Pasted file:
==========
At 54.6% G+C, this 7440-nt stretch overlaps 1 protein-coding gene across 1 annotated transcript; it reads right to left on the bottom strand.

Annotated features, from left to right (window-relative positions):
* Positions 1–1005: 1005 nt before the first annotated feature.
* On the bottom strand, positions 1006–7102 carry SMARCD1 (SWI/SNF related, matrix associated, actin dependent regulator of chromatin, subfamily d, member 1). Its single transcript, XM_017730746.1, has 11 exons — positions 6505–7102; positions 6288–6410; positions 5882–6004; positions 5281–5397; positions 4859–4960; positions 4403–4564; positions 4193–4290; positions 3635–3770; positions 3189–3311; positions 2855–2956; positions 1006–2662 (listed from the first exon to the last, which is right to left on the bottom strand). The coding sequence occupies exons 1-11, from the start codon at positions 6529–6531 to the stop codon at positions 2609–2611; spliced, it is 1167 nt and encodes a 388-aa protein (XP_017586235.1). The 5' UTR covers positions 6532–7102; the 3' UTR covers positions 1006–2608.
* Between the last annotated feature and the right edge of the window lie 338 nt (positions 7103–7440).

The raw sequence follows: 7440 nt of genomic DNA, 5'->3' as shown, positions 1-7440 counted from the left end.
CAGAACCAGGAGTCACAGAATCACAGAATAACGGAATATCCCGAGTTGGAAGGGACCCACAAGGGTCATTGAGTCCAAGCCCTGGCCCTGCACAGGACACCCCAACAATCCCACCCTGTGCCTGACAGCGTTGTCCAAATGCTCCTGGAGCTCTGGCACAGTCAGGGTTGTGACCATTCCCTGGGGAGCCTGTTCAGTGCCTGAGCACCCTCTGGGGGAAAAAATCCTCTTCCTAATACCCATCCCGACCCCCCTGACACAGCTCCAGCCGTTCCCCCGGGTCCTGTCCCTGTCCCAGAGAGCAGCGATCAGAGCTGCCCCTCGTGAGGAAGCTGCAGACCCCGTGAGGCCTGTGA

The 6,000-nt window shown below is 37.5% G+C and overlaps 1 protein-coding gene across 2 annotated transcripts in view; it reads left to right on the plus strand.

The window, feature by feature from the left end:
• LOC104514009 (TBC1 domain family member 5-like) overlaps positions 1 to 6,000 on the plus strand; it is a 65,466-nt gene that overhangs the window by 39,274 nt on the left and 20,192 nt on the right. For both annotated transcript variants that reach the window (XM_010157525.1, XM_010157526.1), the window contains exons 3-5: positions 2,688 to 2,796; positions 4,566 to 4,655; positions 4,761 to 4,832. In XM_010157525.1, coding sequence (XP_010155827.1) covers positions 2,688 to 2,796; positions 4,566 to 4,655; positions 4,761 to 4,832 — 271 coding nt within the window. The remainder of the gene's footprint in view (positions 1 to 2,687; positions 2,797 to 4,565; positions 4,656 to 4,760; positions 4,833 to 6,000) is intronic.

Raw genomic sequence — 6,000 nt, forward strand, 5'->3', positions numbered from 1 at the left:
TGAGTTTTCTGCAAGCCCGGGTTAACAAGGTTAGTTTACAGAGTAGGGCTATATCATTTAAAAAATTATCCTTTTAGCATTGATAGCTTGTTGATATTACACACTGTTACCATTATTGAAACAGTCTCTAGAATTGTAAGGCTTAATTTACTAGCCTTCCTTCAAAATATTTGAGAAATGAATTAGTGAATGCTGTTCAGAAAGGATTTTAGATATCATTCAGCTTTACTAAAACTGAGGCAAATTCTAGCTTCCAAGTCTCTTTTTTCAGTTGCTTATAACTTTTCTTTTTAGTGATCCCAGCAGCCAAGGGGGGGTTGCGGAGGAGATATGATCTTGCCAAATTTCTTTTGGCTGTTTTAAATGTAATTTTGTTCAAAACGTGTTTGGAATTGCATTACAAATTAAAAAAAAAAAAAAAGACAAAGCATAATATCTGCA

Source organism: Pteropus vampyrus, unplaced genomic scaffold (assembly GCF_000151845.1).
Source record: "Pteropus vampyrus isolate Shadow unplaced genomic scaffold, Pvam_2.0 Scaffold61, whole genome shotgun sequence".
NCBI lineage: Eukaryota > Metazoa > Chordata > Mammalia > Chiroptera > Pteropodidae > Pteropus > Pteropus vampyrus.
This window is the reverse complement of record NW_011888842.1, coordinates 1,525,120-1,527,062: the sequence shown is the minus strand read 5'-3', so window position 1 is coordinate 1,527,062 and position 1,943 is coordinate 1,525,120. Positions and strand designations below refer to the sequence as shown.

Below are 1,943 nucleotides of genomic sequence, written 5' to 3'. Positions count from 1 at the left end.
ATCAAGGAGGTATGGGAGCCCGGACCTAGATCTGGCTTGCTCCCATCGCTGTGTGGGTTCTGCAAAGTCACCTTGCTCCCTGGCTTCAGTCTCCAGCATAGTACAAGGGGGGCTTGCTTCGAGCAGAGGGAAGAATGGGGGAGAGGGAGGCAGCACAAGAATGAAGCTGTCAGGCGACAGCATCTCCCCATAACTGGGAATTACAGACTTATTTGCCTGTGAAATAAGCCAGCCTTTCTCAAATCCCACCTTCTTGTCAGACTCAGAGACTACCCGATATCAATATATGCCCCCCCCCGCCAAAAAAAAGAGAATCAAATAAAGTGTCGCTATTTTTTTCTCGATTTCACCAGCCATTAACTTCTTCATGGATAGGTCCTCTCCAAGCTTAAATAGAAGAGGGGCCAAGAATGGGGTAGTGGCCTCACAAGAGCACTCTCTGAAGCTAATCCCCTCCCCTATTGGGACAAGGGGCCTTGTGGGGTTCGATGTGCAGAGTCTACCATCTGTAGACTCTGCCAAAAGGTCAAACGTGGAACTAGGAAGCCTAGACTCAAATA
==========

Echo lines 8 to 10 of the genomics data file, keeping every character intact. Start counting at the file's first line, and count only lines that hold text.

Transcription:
The 6,000-nt window shown below is 37.5% G+C and overlaps 1 protein-coding gene across 2 annotated transcripts in view; it reads left to right on the plus strand.

The window, feature by feature from the left end:
• LOC104514009 (TBC1 domain family member 5-like) overlaps positions 1 to 6,000 on the plus strand; it is a 65,466-nt gene that overhangs the window by 39,274 nt on the left and 20,192 nt on the right. For both annotated transcript variants that reach the window (XM_010157525.1, XM_010157526.1), the window contains exons 3-5: positions 2,688 to 2,796; positions 4,566 to 4,655; positions 4,761 to 4,832. In XM_010157525.1, coding sequence (XP_010155827.1) covers positions 2,688 to 2,796; positions 4,566 to 4,655; positions 4,761 to 4,832 — 271 coding nt within the window. The remainder of the gene's footprint in view (positions 1 to 2,687; positions 2,797 to 4,565; positions 4,656 to 4,760; positions 4,833 to 6,000) is intronic.